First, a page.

Viewing blog entries in category: Animals
Today I'll be continuing the topic of retraining our writerly brain. If you live under a rock, or just didn't have time to read my last post Are you a good writer? Then please check it out here:
Do you lack confidence in your daily life? Do you lack confidence in your writing? Do you find yourself writing something, then not picking it back up for days, weeks, or months because you feel like it's terrible or you've done a disservice to your writing? Are you missing your writing goals because of this? Is your lack of confidence affecting how you interact with people you work with or the relationships you have with friends and loved ones?
I know, those are a lot of questions. But if you answered yes to even one of them, then you're not alone. On any occasion, I have trouble with confidence. I've never possessed an overabundance (or even a minor abundance) of the stuff. It's frustrating. It makes my interactions with people awkward, and sometimes it makes it difficult for me to take a compliment regarding my work, or even myself. This quirk frustrates the people around me sometimes.
So, like with nearly everything I find interesting, when I saw a vlog about building confidence in yourself, I thought I'd share what I learned from it. Here are the five tips on how to foster confidence in yourself, and your writing.
1. Fake it until you make it. (This is something you've all seen me say before, but don't roll your eyes, bear with me) Faking it doesn't mean being a jerk or disingenuous. It's quite the opposite in fact. Confidence doesn't happen overnight, but instead is a result of retraining your brain until it realizes hey, I've got this! It's a result of behaving and carrying yourself that exudes an aura of confidence, even though you don't feel that way. It can be as simple as changing your posture, making eye contact, or at least trying to look people in the eye more, and talking about your work as if you believe in it. Walk into a situation like the boss bad a$$ you want to be.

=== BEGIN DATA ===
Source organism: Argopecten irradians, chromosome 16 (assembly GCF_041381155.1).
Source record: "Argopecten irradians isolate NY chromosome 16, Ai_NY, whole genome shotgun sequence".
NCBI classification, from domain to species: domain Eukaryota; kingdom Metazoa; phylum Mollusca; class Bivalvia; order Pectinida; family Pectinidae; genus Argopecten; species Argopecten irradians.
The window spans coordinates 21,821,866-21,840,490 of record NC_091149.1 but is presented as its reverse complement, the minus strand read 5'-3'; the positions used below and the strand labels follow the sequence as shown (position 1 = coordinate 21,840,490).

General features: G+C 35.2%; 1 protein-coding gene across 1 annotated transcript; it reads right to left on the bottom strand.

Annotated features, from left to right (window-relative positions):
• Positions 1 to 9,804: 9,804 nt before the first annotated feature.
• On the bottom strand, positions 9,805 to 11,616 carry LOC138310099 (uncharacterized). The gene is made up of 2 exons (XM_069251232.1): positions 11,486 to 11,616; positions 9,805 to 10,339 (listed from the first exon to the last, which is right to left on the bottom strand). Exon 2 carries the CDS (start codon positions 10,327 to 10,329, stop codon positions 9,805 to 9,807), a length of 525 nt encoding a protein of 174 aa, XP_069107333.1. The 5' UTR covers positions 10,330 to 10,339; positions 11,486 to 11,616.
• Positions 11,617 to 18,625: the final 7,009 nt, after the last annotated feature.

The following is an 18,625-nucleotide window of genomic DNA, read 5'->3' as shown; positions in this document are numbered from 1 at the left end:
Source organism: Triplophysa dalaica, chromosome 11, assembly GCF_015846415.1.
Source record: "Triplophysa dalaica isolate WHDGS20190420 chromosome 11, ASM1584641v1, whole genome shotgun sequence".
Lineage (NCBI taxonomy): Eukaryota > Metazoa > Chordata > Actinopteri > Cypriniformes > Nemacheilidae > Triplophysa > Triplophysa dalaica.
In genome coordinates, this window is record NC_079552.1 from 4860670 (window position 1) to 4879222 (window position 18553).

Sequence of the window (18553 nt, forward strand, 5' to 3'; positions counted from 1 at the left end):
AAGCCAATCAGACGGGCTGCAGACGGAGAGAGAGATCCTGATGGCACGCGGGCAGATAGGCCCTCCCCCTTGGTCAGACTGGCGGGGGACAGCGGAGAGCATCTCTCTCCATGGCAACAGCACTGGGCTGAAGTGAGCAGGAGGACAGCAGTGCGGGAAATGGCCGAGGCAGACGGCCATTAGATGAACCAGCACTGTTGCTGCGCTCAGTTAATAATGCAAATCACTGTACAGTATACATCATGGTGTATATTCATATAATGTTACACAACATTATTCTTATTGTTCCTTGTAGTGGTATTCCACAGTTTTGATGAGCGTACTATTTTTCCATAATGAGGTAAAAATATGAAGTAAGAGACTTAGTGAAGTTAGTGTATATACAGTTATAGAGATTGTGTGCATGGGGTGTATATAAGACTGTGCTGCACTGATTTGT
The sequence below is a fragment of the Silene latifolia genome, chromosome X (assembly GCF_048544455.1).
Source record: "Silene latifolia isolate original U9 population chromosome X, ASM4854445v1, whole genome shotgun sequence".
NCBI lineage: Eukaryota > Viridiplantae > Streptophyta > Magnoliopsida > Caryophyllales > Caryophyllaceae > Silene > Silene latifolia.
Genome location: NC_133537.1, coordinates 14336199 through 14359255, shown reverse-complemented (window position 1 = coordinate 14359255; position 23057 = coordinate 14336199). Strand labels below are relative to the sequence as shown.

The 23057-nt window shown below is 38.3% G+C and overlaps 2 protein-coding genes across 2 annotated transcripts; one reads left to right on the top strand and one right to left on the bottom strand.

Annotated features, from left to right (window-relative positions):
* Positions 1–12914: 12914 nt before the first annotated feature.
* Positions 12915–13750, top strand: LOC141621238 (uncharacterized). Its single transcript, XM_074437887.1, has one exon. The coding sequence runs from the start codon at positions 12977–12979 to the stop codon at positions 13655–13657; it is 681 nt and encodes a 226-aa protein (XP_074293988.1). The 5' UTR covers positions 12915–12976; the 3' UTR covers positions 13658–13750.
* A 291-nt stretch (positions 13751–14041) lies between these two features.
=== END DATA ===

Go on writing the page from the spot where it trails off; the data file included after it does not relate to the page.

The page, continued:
Why, because people are hard-wired to respect people who behave more confidently. They will value your opinion and presence more because of this.
2. Stop comparing yourself to other writers. Thankfully, I don't do this, but I know a ton of other writers who do. Your work is just that. Yours. It is unique, and nobody can write what you do the way you do because they aren't you. So stop worrying about how your Sci-Fi western opera is going to shape up, or if you're going to be the next Stephen King. Nobody, not even King's kids feel like they can fill those shoes, so why are you so worried about it?
3. Fill your life with positive reinforcement. As creative people, we've all been there. Our families and friends love us, but sometimes they don't get us, or worse... they don't know how to talk to us. They don't always know how to be supportive either, or how to pick up our fragile egos and stoke them until they can stand on their own. Surround yourself with people who get what it's like to want to live a creative life, support and nurture them just in the same ways that you need to be. Also, start a folder for yourself and fill it with compliments about you or your work. When you start to feel down, pull out your folder. It's too easy to forget the nice things people say to us, and sometimes we just need a reminder.
4. Find your on switch. Everyone has something (or if your lucky a few somethings) that make us feel good about ourselves. This could be a song that makes you feel a specific way or a movie. The point is to surround yourself with things that make you feel good. When you find that thing which works for you, milk it.
5. Practice. Practice the things that make you feel passionate. If it's writing, then write. Don't stop. When you stop practicing you're robbing yourself of the very things that make you a better writer. The better your writing becomes, the more confident you, in turn, will become in your work. Confident writers trust their skill because they've put in the time. Writers write.
As always, I hope you enjoyed reading this blog. If you feel like there is something you’d like to see me cover, or I haven’t covered correctly, please leave a comment below.
Thank you for reading, and above all— Happy writing!